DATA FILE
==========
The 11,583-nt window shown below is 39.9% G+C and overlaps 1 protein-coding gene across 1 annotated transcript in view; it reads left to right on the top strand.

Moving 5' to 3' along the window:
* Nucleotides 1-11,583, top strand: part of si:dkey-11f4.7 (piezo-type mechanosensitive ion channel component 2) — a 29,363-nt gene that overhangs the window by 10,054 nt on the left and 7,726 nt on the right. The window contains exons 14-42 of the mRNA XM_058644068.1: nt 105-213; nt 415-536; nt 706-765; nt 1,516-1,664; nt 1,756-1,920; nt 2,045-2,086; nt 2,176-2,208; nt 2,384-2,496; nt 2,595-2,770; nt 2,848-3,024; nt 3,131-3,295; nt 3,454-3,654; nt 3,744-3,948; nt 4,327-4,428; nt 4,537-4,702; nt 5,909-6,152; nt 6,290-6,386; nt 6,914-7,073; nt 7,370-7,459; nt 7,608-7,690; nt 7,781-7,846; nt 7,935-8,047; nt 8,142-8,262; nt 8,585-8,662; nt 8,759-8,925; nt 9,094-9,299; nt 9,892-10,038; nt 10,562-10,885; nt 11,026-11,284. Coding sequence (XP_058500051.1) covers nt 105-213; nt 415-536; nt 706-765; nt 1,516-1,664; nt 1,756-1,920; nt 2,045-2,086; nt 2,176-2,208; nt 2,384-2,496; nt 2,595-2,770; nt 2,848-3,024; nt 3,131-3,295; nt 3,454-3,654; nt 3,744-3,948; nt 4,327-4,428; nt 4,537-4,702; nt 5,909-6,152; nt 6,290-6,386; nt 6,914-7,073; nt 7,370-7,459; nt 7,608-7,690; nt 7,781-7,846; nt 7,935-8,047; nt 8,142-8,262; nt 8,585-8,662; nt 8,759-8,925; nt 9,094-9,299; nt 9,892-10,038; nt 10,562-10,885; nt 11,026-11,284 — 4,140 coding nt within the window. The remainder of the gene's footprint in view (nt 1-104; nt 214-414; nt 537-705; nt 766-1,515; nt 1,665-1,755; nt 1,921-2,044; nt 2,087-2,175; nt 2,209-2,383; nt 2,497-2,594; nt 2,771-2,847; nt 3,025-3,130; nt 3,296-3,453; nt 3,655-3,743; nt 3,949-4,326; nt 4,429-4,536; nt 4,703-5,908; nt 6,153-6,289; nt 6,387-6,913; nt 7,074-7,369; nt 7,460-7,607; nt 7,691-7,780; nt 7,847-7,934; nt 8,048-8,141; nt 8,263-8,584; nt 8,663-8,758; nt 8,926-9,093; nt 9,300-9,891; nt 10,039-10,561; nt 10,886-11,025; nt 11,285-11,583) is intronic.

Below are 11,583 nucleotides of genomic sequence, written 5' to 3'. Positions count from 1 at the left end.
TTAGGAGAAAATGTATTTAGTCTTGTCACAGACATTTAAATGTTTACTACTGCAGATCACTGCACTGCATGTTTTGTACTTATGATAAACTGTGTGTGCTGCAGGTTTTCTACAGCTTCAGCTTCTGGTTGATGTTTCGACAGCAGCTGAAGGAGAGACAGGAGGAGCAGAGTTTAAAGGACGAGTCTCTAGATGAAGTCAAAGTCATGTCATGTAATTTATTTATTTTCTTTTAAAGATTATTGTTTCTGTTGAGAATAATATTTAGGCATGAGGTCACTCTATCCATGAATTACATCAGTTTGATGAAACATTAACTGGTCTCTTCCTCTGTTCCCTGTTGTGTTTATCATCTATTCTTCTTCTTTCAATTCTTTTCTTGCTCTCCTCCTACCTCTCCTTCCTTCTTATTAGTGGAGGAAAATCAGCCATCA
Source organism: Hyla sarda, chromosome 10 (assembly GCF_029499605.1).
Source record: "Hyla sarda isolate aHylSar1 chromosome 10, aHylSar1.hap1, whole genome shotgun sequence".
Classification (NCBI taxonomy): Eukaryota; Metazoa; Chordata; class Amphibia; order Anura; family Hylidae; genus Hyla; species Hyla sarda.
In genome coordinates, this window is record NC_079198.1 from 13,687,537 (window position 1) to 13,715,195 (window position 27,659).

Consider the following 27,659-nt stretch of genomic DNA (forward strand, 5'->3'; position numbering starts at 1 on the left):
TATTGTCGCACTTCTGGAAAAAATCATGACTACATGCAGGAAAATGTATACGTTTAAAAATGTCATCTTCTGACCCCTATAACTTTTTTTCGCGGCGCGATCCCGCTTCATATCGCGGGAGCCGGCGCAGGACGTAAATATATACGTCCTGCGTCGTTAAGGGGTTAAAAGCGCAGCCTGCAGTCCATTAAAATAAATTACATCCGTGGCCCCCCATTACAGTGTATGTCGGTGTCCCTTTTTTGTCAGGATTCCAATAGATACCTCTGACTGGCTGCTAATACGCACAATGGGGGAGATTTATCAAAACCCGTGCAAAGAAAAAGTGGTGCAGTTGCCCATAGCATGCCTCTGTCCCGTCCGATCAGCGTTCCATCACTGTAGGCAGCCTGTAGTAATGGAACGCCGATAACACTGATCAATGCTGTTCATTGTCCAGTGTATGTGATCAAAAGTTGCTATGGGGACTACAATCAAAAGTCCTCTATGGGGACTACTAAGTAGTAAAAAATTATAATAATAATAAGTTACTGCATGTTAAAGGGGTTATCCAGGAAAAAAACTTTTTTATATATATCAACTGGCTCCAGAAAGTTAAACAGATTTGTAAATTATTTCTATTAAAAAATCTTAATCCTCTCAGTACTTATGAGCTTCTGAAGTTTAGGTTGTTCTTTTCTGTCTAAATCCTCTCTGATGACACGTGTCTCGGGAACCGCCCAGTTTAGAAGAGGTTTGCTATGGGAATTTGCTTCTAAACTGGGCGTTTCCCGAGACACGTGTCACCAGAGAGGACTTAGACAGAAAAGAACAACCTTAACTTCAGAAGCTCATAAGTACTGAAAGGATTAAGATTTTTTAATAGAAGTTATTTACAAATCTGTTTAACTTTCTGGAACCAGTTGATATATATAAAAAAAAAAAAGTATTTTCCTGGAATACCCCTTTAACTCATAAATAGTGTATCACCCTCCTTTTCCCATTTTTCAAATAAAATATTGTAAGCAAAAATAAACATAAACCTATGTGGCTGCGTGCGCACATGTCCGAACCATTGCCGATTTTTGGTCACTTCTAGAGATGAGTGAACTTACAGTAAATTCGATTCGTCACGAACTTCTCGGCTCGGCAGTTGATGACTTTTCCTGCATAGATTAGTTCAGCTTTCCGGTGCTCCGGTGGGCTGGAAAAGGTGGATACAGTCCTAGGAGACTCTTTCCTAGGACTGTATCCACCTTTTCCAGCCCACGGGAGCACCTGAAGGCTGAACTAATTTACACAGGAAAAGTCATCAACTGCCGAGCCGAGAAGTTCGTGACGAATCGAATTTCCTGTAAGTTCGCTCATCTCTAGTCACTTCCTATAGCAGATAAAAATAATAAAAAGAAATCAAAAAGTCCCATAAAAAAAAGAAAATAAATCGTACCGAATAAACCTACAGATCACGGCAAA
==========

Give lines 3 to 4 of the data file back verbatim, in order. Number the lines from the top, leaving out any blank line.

* Nucleotides 1-11,583, top strand: part of si:dkey-11f4.7 (piezo-type mechanosensitive ion channel component 2) — a 29,363-nt gene that overhangs the window by 10,054 nt on the left and 7,726 nt on the right. The window contains exons 14-42 of the mRNA XM_058644068.1: nt 105-213; nt 415-536; nt 706-765; nt 1,516-1,664; nt 1,756-1,920; nt 2,045-2,086; nt 2,176-2,208; nt 2,384-2,496; nt 2,595-2,770; nt 2,848-3,024; nt 3,131-3,295; nt 3,454-3,654; nt 3,744-3,948; nt 4,327-4,428; nt 4,537-4,702; nt 5,909-6,152; nt 6,290-6,386; nt 6,914-7,073; nt 7,370-7,459; nt 7,608-7,690; nt 7,781-7,846; nt 7,935-8,047; nt 8,142-8,262; nt 8,585-8,662; nt 8,759-8,925; nt 9,094-9,299; nt 9,892-10,038; nt 10,562-10,885; nt 11,026-11,284. Coding sequence (XP_058500051.1) covers nt 105-213; nt 415-536; nt 706-765; nt 1,516-1,664; nt 1,756-1,920; nt 2,045-2,086; nt 2,176-2,208; nt 2,384-2,496; nt 2,595-2,770; nt 2,848-3,024; nt 3,131-3,295; nt 3,454-3,654; nt 3,744-3,948; nt 4,327-4,428; nt 4,537-4,702; nt 5,909-6,152; nt 6,290-6,386; nt 6,914-7,073; nt 7,370-7,459; nt 7,608-7,690; nt 7,781-7,846; nt 7,935-8,047; nt 8,142-8,262; nt 8,585-8,662; nt 8,759-8,925; nt 9,094-9,299; nt 9,892-10,038; nt 10,562-10,885; nt 11,026-11,284 — 4,140 coding nt within the window. The remainder of the gene's footprint in view (nt 1-104; nt 214-414; nt 537-705; nt 766-1,515; nt 1,665-1,755; nt 1,921-2,044; nt 2,087-2,175; nt 2,209-2,383; nt 2,497-2,594; nt 2,771-2,847; nt 3,025-3,130; nt 3,296-3,453; nt 3,655-3,743; nt 3,949-4,326; nt 4,429-4,536; nt 4,703-5,908; nt 6,153-6,289; nt 6,387-6,913; nt 7,074-7,369; nt 7,460-7,607; nt 7,691-7,780; nt 7,847-7,934; nt 8,048-8,141; nt 8,263-8,584; nt 8,663-8,758; nt 8,926-9,093; nt 9,300-9,891; nt 10,039-10,561; nt 10,886-11,025; nt 11,285-11,583) is intronic.

Below are 11,583 nucleotides of genomic sequence, written 5' to 3'. Positions count from 1 at the left end.